Eventually, 290 patients were enrolled in our study.

This study was conducted following the Declaration of Helsinki and was approved by the Ethics Committee of Union Medical College Hospital Affiliated to Fujian Medical University. Participants provided their written informed consent to participate in the research.

Imaging protocol

Patients were scanned with a 3.0 T MR imaging system (Discovery MR750, General Electric Medical System, Milwaukee, WI, USA). The imaging protocols included T1-weighted imaging (T1WI), T2-weighted imaging (T2WI), diffusion-weighted imaging, three-dimensional time-of-flight magnetic resonance angiography (3D-TOF-MRA), and three-dimensional fast-spin-echo T1-weighted sequence (CUBE). The parameters of 3D-TOF-MRA were as follows: TR/TE = 19/3.5 ms, FOV = 180 mm × 180 mm, slice thickness = 1.2 mm, matrix = 288 × 288, bandwidth = 31.25 Hz, number of excitations = 1, the spatial resolution is 0.625mm × 0.625mm × 1.2 mm, acquisition time = 5 min 45 s. The imaging parameters of CUBE sequence were as follows: TR/TE = 600/16.5 ms, FOV = 180 mm × 180 mm, slice thickness = 0.8 mm, matrix = 288 × 288, bandwidth = 50 Hz, number of excitations = 2, ETL = 30, phase acceleration = 1.75, the spatial resolution is 0.625mm × 0.625mm × 0.8 mm, a slab-selective excitation was used, the coronal scanning coverage was from the basilar artery to the intracranial segment of vertebral arteries and the anterior circulation was not covered, acquisition time = 6 min 46 s. The coronal CUBE images were transferred to a local postprocessing station (Advantage Workstation, AW 4.5; General Electric Medical System, Milwaukee, WI, USA), and axial CUBE images were reformatted with sequential 1 mm intervals.

Image analysis

The atherosclerotic plaque was defined as an eccentric wall thickening, whereas the thinnest part was estimated to be < 50% of the thickest part by visual inspection on axial CUBE images [19] (Fig. 1). The presence or absence of BA plaque was identified by two experienced readers (Z.J. and X.Y.) blinded to MRA findings. The differences between the two observers were solved by consensus. To assess intra-observer reproducibility, CBUE images were reevaluated by one reviewer (Z.J.) one month later.

Fig. 1
figure1

Example figures of plaques on 3D CUBE T1WI. An atherosclerotic plaque was present on coronal image (a) and corresponding reconstructed axial image (b) from a 79 years old male patient. Images C and D are from another male patient with 64 years old. An atherosclerotic plaque can be found on coronal image (c) and corresponding reconstructed axial image (d)

The diameter of the VA was measured on 3D-TOF-MRA. The diameter of each vessel was calculated as the average of the measurements made at three consecutive points, 3 mm apart, starting from the vertebrobasilar junction (for both VAs and the BA) (more details see Additional file 1: Figure S2) [16, 20]. The dominant VA was defined as: the diameter of the VA on the dominant side was larger than that of the contralateral VA (difference in diameter ≥ 0.3 mm) [16, 20].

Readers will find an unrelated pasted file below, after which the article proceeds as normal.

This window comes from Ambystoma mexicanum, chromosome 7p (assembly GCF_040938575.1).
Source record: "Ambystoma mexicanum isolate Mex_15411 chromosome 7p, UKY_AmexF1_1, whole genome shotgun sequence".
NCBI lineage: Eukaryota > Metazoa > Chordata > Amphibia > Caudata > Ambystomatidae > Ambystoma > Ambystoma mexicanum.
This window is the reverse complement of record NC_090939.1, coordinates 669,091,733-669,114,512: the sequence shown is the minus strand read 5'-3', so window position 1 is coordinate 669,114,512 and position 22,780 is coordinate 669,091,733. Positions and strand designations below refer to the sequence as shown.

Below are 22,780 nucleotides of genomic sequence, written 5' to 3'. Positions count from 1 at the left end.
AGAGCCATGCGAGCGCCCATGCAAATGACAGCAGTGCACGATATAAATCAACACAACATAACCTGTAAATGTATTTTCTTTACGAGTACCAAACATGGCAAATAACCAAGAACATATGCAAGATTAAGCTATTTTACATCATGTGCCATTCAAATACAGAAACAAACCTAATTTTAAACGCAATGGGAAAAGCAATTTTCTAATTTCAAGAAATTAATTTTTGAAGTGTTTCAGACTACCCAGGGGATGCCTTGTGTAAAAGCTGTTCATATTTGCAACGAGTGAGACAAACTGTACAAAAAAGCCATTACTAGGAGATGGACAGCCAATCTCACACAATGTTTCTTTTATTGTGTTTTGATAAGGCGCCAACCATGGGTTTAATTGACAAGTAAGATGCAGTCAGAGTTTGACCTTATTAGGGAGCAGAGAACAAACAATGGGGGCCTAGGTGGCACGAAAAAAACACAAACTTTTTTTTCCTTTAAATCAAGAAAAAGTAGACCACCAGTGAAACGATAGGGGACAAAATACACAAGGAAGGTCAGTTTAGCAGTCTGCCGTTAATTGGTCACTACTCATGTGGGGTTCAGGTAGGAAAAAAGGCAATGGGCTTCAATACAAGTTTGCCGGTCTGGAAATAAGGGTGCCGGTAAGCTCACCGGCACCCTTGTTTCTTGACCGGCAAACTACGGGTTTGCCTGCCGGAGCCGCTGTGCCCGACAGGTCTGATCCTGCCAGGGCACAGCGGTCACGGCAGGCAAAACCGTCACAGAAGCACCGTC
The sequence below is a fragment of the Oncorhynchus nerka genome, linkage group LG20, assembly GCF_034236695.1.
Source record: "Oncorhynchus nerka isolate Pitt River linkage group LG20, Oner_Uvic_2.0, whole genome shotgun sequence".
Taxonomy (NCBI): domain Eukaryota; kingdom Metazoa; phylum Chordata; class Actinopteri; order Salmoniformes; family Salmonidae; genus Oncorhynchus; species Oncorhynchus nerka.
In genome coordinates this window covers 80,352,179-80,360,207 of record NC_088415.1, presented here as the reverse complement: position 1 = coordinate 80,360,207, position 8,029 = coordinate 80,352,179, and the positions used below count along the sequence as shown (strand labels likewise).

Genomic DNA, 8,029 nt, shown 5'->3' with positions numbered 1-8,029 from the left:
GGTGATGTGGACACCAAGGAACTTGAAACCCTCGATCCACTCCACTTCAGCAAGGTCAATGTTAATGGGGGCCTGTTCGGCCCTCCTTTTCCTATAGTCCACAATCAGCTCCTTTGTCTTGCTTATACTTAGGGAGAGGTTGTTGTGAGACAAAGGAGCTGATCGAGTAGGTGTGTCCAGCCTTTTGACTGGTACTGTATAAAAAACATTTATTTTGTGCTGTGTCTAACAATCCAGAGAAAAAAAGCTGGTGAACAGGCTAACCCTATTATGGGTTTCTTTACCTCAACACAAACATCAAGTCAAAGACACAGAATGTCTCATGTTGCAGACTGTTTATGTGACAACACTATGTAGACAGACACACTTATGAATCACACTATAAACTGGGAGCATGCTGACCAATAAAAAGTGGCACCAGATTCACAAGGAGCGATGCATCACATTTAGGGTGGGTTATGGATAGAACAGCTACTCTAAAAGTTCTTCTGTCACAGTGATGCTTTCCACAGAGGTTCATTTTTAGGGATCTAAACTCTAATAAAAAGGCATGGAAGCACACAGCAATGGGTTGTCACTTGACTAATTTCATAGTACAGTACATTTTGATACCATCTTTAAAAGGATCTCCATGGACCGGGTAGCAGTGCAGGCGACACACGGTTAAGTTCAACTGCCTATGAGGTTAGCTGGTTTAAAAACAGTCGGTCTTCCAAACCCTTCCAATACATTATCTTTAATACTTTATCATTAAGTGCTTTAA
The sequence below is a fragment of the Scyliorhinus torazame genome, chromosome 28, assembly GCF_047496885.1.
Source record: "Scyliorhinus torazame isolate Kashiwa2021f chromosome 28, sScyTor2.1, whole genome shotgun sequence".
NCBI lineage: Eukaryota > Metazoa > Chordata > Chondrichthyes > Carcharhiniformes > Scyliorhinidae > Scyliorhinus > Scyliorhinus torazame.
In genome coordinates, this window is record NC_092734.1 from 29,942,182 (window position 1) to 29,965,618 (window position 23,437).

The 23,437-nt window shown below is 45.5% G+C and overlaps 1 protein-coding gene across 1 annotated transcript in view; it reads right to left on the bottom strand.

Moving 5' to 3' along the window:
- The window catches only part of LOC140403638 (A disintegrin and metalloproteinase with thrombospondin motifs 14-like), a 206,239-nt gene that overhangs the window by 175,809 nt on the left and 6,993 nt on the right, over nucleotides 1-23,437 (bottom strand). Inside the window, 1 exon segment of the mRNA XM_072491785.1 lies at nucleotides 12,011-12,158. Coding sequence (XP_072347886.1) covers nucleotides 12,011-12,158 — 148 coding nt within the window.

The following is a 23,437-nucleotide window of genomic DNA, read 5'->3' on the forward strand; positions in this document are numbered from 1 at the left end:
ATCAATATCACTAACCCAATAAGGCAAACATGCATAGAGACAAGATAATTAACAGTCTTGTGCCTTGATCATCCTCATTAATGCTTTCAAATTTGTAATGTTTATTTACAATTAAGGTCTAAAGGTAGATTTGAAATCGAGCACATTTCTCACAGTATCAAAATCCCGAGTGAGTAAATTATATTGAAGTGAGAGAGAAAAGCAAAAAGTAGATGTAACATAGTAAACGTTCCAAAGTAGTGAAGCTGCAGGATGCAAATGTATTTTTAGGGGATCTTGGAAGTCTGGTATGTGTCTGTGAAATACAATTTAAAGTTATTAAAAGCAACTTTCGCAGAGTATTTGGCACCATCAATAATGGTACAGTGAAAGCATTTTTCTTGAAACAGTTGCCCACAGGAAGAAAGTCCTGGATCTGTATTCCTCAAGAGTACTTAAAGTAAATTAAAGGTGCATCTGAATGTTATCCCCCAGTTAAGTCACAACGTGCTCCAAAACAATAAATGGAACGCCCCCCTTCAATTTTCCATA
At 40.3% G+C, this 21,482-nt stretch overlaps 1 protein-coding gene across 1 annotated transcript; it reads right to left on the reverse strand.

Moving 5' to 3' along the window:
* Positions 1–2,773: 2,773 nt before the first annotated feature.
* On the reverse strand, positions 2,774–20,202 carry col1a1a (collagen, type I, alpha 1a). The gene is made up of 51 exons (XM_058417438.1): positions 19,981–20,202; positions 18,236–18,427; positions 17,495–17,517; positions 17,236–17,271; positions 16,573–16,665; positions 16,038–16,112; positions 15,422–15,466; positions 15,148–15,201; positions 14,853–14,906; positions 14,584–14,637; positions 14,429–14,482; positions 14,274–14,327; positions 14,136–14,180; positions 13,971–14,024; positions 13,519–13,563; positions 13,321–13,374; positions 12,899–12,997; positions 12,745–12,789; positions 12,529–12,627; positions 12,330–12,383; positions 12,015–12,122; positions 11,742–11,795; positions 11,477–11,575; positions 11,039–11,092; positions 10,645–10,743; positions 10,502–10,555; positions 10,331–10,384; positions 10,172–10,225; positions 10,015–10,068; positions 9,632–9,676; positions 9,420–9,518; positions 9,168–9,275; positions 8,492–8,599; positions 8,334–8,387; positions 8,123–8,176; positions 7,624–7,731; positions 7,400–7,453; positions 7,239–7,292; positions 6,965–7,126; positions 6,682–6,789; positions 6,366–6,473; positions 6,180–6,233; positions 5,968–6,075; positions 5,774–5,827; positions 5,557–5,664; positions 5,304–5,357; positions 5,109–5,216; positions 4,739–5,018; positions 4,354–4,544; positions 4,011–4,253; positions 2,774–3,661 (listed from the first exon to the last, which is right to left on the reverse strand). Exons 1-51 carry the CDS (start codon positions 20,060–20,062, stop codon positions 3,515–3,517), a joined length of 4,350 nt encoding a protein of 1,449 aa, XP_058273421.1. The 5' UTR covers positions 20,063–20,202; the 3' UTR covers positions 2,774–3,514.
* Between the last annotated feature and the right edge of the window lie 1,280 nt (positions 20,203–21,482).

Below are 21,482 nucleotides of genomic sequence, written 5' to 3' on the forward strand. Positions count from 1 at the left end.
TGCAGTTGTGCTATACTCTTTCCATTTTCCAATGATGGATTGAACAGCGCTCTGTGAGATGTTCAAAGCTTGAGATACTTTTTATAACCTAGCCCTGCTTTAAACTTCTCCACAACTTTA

On the 3D-TOF-MRA images, VBA geometry was qualitatively classified into four basic geometric configurations: Walking, Tuning Fork, Lambda, and No Confluence (Fig. 2). The Walking geometry is characterized by two VAs with a diameter difference of less than 0.3 mm that bend in the same direction before merging into the BA [16, 17]. The Tuning Fork is defined when two VAs have equal diameter (difference in diameter < 0.3 mm) and bend in opposite directions to form a symmetrical confluence from which the BA emerges [16, 17]. The Lambda geometry is defined as two VAs with a diameter difference of at least 0.3 mm that merge into the BA [16, 17]. In the No Confluence configuration, the VAs are not merged, of which one VA extends to be the BA, and the other VA feeds into other arteries, mostly the posterior inferior cerebellar artery.

Fig. 2
figure2

Examples for different geometry types of vertebrobasilar artery system. The vertebrobasilar artery geometry is qualitatively classified into four basic geometric configurations: Walking (a), Tuning Fork (b), Lambda (c), and No Confluence (d). In each panel, a schematic of the configuration is followed by anterior–posterior magnetic resonance angiography

Vertebral artery is limited by posterior fossa bending mainly to left or right, the number of bends in the intracranial segments of the VAs was assessed on 3D-TOF-MRA images. Two 5 mm long lines were drawn starting from the vertex of a vascular curve to both sides, which intersect with the VA to form an angle. If this angle was ≤ 150°, it was defined as a vascular bend (Fig. 3). According to the total number of bends in the VAs’ intracranial segments, patients were divided into a multi-bending group (total number of bends ≥ 3) and an oligo-bending group (total number of bends < 3) (see Additional file 1: Figure S3). Vascular curvature was measured by the same two observers (Z.J. and X.Y.) one month later blinded to HRMRI findings. We took the consensus results from the measurements of two observers. To assess intra-observer reproducibility, vascular curvature was remeasured by one reviewer (Z.J.) one month later.

Fig. 3
figure3

Schematic diagram of vascular curvature in vertebral artery. Two 5 mm long lines were drawn starting from the vertex of a vascular curve to both sides, the two lines intersect with the VA to form an angle. a vascular bend was identified If this angle was ≤ 150°